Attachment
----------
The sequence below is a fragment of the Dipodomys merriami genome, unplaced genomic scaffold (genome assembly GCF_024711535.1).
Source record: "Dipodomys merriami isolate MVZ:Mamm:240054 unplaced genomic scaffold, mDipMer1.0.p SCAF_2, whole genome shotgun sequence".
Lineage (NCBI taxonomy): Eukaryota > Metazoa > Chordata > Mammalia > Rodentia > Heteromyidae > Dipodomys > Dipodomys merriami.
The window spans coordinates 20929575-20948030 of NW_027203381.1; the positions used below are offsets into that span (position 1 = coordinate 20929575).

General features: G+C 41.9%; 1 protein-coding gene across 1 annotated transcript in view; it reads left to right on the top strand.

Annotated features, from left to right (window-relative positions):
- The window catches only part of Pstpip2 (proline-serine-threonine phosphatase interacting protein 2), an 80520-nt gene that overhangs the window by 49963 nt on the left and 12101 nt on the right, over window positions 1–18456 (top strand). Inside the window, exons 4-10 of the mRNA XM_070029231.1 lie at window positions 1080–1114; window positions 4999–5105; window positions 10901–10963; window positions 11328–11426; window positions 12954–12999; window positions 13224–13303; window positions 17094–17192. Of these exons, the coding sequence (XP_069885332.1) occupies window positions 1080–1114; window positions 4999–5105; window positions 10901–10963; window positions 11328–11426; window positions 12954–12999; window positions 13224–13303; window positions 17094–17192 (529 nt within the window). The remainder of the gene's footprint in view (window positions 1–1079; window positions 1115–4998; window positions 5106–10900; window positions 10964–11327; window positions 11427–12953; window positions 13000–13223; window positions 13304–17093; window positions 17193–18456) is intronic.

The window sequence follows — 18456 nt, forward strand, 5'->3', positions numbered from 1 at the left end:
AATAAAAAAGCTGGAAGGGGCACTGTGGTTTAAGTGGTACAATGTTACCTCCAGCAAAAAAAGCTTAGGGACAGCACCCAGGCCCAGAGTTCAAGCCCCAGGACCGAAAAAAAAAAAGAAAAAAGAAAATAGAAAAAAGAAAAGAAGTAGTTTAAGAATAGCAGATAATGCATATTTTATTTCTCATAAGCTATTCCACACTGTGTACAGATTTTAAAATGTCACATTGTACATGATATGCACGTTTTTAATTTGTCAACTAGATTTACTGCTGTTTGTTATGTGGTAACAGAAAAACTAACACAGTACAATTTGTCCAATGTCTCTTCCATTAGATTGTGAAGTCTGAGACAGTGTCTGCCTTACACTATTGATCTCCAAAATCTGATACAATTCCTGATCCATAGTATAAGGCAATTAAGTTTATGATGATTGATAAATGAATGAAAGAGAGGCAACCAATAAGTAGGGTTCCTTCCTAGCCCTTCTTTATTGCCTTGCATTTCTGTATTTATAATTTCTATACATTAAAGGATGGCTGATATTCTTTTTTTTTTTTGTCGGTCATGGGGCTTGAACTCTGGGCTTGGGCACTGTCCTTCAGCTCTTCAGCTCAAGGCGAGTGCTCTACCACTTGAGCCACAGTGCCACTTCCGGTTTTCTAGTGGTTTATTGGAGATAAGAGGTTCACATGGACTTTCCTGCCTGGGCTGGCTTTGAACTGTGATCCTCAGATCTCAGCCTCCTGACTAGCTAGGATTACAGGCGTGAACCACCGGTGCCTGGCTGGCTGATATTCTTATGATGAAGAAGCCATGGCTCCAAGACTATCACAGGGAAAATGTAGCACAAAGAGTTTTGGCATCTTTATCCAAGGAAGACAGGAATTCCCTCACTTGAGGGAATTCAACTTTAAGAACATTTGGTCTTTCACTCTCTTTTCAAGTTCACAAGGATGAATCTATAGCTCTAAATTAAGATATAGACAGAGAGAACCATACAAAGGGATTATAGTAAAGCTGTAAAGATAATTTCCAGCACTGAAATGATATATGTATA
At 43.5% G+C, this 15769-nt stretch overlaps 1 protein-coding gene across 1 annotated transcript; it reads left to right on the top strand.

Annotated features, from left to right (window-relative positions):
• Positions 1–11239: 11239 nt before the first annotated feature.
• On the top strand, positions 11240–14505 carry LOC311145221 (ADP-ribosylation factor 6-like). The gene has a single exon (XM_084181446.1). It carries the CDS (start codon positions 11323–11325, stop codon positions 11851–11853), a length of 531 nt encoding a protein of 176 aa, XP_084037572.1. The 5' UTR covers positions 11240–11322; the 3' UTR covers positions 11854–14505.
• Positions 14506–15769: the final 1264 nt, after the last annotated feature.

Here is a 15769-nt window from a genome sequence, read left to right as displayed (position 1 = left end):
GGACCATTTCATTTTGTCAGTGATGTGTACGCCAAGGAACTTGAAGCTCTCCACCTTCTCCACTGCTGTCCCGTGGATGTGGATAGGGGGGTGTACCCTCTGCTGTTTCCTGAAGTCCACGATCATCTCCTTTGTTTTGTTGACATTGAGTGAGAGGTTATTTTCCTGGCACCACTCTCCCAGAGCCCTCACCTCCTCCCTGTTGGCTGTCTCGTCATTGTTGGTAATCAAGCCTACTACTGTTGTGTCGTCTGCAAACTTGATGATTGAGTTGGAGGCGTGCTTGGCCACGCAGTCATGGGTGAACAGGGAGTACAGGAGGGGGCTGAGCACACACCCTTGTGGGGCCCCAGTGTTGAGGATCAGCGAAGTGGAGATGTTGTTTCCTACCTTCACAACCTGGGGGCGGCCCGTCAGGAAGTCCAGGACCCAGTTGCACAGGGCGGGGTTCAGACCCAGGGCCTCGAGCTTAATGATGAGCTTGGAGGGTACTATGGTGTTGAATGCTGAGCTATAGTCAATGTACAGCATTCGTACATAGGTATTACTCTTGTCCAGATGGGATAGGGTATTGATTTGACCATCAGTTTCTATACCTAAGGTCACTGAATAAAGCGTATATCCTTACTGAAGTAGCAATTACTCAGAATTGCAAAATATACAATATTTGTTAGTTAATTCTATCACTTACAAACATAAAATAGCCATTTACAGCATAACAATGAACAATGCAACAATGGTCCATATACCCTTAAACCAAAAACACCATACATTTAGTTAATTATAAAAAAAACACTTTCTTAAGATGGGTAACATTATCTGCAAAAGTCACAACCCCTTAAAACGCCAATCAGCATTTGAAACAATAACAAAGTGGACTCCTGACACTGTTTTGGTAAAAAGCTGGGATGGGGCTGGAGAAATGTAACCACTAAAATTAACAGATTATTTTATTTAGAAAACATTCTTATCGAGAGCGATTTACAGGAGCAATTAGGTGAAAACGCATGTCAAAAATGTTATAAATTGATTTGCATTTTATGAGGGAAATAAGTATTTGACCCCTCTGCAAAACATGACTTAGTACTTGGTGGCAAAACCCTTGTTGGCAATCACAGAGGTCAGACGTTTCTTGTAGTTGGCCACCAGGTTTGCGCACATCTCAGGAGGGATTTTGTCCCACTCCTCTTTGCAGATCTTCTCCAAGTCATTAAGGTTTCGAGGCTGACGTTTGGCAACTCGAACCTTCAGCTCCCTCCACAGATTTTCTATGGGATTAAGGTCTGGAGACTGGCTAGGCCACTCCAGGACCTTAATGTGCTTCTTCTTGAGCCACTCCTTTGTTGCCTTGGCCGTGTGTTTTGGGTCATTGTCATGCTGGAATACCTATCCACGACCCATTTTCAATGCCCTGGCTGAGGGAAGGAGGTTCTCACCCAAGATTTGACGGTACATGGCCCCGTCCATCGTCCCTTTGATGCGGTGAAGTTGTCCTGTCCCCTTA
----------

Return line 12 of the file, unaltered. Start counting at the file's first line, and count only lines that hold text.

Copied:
• Positions 1–11239: 11239 nt before the first annotated feature.